- By Joe Gross American-Statesman Staff
When “LBJ” director Rob Reiner — best known (after “This is Spinal Tap,” anyway) for such high-quality Hollywood classics as “A Few Good Men” and “When Harry Met Sally” — started looking into the idea of helming a movie about Lyndon Baines Johnson, he was not exactly wild about the notion of spending all that time and energy on someone he grew up hating.
“I initially was very trepidatious about doing a film about LBJ,” Reiner says.
He and “LBJ” star Woody Harrelson are sitting in a small room in the Johnson School of Public Affairs as we talk. They’re in Austin to chat up the film, in which Harrelson leans hard on his Texas roots and does a rock-solid job embodying one of the country’s most complicated presidents. It opens in Austin theaters on Nov. 3.
“I was of draft age during Vietnam, and I was passionately against the war, marched in protests and all of that,” Reiner says. “The only image I had of Johnson growing up was that he was my enemy.”
Over the years, Reiner has been involved in a laundry list of causes, from various early childhood education efforts to the anti-Prop 8 organization the American Foundation for Equal Rights to heading up the campaign to make California’s Ahmanson Ranch a state park, not to mention campaigning for various Democratic candidates and being floated as a possible candidate to run against California Gov. Arnold Schwarzenegger in 2006. It wasn’t until Reiner spent a lot of time in politics, he says, that he started having a much greater understanding of what Johnson was able to accomplish domestically.
“There was a lot more to LBJ personally than this ‘bull in the china shop’ image we have of him,” Reiner says.
After reading Robert Caro’s books on Johnson and Doris Kearns Goodwin’s 1977 career-starter “Lyndon Johnson and the American Dream,” the director felt he had a better handle on the Texas giant.
“I found in him a kind of desperate need to be loved,” Reiner says. “He had this recurring dream of being paralyzed, and that was so interesting to me. He felt that his mother didn’t love him at times, that she was very conditional with her love. And I just found myself thinking, ‘This guy was much more complex than I had ever thought.’”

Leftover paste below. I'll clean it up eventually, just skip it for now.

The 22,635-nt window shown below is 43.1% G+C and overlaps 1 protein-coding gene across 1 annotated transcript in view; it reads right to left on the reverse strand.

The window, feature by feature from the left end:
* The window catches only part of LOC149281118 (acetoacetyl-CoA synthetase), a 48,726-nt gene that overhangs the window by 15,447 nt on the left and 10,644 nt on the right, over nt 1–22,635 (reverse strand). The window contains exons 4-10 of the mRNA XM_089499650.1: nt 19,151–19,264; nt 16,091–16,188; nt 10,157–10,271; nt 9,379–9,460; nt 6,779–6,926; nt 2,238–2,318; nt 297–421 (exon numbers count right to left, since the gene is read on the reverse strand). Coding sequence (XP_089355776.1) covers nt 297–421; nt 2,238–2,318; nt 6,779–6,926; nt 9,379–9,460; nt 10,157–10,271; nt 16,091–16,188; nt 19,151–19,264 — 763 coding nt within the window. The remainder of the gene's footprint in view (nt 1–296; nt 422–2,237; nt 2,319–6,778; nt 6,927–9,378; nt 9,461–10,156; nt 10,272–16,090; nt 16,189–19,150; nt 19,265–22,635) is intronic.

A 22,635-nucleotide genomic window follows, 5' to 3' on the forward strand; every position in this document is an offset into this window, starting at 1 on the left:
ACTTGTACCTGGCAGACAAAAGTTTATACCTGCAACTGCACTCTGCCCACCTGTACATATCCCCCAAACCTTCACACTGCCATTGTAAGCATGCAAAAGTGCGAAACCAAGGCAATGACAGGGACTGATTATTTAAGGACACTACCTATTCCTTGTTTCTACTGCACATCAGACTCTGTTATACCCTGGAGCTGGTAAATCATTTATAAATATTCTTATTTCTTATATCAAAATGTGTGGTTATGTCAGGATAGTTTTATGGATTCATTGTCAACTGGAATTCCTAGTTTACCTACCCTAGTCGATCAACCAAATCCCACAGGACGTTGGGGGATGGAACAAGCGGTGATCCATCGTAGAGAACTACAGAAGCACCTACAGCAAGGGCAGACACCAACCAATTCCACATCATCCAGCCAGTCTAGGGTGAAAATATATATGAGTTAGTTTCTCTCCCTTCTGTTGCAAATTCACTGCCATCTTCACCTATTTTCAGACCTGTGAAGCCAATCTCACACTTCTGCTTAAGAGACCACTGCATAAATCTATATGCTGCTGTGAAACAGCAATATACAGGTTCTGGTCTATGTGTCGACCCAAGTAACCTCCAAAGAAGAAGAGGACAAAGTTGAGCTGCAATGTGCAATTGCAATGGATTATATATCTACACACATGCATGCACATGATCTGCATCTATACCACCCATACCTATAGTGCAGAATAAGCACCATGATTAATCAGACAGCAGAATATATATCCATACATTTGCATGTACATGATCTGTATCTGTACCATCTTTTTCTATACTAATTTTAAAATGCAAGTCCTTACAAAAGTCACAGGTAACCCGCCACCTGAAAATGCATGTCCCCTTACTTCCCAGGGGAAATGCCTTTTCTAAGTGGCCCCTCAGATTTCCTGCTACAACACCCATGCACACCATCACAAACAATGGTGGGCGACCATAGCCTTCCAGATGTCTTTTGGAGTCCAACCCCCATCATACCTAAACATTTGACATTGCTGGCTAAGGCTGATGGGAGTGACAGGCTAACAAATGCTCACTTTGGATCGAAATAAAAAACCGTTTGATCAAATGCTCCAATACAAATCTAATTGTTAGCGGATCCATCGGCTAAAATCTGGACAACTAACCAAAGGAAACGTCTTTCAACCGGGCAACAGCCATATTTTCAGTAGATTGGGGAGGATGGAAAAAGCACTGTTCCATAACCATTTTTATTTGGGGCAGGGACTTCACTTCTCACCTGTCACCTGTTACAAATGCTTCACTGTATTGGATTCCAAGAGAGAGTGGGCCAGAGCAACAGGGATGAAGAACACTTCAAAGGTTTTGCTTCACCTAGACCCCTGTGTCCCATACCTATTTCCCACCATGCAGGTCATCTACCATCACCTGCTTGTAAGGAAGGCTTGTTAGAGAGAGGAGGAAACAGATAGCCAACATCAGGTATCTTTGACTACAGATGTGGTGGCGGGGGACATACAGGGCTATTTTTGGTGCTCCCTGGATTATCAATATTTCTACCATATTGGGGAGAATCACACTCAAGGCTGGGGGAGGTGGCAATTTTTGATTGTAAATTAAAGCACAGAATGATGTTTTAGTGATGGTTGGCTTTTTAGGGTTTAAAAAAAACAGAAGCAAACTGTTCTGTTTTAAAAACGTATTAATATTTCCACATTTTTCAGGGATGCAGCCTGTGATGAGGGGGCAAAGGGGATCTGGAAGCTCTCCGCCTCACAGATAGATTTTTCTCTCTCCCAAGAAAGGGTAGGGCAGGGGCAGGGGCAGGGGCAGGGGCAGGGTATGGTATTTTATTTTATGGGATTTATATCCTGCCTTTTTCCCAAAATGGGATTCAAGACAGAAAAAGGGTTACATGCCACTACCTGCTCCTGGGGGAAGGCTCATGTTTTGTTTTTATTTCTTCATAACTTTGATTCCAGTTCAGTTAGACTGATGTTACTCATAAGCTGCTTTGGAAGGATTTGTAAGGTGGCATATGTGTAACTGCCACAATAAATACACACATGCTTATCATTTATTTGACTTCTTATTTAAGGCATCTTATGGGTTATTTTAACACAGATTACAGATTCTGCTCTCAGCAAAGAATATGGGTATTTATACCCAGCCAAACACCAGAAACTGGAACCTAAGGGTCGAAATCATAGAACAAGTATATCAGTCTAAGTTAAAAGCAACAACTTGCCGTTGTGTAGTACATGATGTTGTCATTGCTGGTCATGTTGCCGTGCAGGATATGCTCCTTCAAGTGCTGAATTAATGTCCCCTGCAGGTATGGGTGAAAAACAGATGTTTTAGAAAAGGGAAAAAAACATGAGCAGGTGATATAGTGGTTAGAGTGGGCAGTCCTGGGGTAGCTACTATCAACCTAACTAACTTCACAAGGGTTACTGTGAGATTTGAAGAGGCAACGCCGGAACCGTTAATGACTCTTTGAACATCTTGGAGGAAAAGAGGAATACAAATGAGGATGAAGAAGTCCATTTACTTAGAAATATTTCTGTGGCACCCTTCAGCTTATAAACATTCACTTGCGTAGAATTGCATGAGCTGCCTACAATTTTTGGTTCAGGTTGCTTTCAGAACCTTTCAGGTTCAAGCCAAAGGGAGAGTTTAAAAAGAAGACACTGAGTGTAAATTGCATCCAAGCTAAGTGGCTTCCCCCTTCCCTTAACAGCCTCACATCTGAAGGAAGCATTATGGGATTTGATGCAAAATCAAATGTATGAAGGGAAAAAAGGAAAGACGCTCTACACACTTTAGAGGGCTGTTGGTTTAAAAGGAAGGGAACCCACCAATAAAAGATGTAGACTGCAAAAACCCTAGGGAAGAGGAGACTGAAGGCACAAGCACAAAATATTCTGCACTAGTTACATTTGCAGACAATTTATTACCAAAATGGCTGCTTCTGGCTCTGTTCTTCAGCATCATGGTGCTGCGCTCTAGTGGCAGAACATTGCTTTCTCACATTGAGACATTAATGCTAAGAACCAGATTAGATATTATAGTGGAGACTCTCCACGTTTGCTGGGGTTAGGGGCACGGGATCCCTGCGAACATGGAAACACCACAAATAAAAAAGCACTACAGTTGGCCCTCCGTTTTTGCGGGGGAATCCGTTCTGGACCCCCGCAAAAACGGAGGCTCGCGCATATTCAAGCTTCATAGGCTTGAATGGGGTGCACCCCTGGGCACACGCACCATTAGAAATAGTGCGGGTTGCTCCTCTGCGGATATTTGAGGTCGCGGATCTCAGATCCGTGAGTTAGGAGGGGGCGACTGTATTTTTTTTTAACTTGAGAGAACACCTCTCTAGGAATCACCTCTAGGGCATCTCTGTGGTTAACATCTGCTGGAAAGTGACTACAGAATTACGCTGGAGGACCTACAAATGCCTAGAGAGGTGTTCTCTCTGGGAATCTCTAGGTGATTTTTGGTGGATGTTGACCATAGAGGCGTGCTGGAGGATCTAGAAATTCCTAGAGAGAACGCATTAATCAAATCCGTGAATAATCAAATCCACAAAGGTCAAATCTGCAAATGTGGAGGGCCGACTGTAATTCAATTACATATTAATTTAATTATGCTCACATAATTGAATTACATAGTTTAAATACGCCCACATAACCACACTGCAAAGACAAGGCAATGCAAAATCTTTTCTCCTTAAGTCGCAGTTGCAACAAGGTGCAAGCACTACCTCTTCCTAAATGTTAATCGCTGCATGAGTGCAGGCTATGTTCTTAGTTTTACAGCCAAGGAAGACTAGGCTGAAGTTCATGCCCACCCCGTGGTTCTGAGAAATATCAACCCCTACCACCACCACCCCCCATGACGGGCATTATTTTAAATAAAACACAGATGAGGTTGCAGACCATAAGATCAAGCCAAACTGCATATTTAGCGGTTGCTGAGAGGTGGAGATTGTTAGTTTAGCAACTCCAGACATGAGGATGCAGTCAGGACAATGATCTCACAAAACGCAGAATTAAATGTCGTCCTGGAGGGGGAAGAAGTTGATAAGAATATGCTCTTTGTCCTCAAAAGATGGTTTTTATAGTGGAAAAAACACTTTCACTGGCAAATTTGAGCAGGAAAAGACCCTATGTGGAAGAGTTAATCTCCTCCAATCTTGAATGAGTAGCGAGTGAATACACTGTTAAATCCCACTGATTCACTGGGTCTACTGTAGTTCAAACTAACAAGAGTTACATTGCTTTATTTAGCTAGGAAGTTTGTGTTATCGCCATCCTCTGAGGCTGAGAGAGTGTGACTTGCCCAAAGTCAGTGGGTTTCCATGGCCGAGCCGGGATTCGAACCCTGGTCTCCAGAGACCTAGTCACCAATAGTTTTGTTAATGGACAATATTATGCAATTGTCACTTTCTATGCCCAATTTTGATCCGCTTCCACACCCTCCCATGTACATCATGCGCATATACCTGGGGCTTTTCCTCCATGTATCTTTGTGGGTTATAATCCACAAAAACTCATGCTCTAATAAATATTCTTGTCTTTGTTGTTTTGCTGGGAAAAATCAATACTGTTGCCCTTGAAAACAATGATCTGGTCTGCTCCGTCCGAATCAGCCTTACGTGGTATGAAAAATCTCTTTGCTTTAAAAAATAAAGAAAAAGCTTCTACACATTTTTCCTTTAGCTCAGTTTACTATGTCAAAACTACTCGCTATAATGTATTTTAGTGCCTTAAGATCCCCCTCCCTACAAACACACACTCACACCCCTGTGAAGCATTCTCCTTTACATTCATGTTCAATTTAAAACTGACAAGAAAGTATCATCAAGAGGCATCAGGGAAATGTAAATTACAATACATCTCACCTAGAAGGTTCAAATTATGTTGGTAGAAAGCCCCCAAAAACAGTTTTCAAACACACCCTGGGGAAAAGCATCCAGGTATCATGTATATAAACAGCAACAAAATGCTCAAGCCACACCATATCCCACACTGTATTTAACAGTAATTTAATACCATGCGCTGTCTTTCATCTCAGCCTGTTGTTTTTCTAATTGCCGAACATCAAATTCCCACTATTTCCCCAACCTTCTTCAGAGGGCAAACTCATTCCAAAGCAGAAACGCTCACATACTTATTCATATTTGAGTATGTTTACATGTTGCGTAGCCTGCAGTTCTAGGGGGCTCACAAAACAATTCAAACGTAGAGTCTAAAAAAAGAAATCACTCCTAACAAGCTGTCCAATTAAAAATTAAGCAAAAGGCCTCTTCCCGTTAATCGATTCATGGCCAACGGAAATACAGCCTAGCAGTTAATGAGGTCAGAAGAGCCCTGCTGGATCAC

Both Reiner and Harrelson signed on to the picture in 2015. Like Reiner, Harrelson wasn’t too jazzed on his subject at first.
“I did have a real problem in terms of the idea of playing him because Vietnam overshadowed every other aspect of him for me,” Harrelson says, slowly and deliberately. “Of course, now I look at him in a much broader light.”
Harrelson says he prepared by watching old footage of LBJ and listening to his voice over and over, which is awfully easy to do given that Johnson taped everything that went on in the Oval Office.
Then again, Harrelson also spent a fair amount of time in the makeup chair — he sports a whole mess of facial prosthetics to model his famous mug into that of Johnson’s, the sort of applications that take a good long time to apply.
“I had not ever done any of that sort of thing; I don’t even like makeup,” Harrelson says. “It ended up being about two hours every morning.” He pauses. “It got down to two hours,” he says, shaking his head.
“I have been in that situation,” Reiner says, “and when Woody said he had never done it before, I got worried that the anger and frustration you can feel while you are in that chair would bleed into whatever scene we were doing that day.”
“I was really freaking out,” Harrelson says. “It took me a little while to get used to it.”
After all, there is a lot riding on playing someone as iconic as LBJ, and when the production started, Harrelson says, “I was still feeling very insecure, as actors sometimes get.”
Reiner, with the comic timing that reminds you why he is famous: “That’s what I’ve heard.”
“It’s true,” Harrelson says. “But Rob’s a great director and a terrific actor and was able to mollify my tensions. He said, ‘Just keep going for the essence of who he was.”
“That why I wanted Woody,” Reiner says. “I knew he was going to bring all that humanity and sense of humor and the pathos that comes from being this guy that had to take on the mantle from a beloved president. Johnson always wanted to be president, but not this way.”